3 Mistakes Pros Should Avoid

Even the best contractors can slip up when they’re not paying attention. So, it’s a good idea to take stock of what you’re doing now and then to prevent easily avoided mistakes – especially the kind that can make or break your business. Here are three mistakes you could be making today without even realizing it.

1. Not Paying Enough Attention to the “Business” Side of Your Business

By this, we don’t just mean the dollars-and-cents bean-counting, but the way you think about and approach doing business. You’ve already proven you know your trade or craft, but good business sense is what separates you from the competition.

Contractors new to the field frequently ask, “What’s the best way to attract more clients?” And while that’s certainly important, getting more clients is less vital to your long-term success than making sure you get the right clients and provide them with the best possible service.

The old axiom “measure twice, cut once” applies to more than just carpentry. Double-checking things such as scheduling, job details and supply logistics will help to build trust and goodwill with your clients. And simple etiquette – responding to emails and messages quickly, sending a follow-up note thanking clients after work is done, and responding to both good and bad online reviews – will help you generate referrals and enhance your reputation over the long term.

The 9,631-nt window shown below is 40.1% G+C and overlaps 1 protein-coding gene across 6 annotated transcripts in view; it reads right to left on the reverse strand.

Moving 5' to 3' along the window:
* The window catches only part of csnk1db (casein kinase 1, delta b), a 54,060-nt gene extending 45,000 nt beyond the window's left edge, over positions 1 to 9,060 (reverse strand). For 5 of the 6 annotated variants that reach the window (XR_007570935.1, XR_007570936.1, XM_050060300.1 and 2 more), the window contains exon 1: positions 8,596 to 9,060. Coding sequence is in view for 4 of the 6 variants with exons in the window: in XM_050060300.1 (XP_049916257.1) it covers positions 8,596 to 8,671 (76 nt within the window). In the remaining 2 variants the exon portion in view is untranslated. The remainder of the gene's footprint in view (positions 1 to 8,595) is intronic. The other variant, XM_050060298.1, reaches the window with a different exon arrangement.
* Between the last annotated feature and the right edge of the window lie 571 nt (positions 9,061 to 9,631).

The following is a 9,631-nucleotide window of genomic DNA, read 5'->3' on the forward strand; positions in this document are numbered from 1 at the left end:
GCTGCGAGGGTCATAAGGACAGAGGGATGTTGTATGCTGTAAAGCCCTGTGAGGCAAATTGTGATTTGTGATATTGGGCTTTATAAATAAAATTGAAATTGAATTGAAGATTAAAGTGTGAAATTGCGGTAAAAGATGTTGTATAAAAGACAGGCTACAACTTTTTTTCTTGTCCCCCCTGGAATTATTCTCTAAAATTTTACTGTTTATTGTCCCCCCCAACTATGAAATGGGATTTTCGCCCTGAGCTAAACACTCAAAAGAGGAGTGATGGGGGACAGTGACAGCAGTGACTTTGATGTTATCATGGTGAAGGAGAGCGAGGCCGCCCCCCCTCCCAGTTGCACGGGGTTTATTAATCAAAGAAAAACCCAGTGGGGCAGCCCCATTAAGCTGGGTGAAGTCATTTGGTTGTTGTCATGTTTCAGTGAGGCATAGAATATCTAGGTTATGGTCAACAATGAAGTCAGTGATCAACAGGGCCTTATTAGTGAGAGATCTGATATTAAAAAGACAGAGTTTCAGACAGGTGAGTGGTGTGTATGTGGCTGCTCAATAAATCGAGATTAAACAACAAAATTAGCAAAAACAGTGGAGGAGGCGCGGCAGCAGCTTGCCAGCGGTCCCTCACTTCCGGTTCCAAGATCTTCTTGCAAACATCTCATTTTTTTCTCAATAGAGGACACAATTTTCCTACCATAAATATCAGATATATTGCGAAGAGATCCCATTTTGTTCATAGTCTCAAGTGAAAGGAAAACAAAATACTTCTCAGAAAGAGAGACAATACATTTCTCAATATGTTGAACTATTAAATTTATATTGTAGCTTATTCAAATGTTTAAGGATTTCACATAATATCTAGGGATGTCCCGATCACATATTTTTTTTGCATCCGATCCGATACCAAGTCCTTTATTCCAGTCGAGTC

2. Asking the Wrong Questions

Sometimes, even well-meaning questions can be misconstrued. Inquiries about who will be home during the work, whether a spouse will be involved and if the homeowner lives alone can come off as invasive, insulting and, in some cases, even frightening.

You may feel as if you have a legitimate reason to ask these questions – after all, it saves everyone time if all the decision-makers are in the room at the same time. But you can avoid a lot of trouble, hurt feelings and lost business by phrasing some questions more diplomatically. For instance, “Will anyone else be involved in the decisions about this project?” is preferable compared with the phrasing, “Will your spouse be there with you when we discuss this project?”

3. Not Trusting Your Gut

Your most vital resource as a contractor is also the hardest one to measure. Sometimes you get that feeling, like hair rising on the back of your neck, that says something’s out of place. That job just doesn’t feel right, you’re not sure about that employee, or the gig doesn’t feel safe.

Of course, having such a feeling doesn’t mean you should automatically turn down work or let an employee go. But you should pay attention to the voice that’s telling you something is wrong. The least expensive way to fix a mistake is not to make it in the first place.

Your instincts got you this far. Don’t overlook them.

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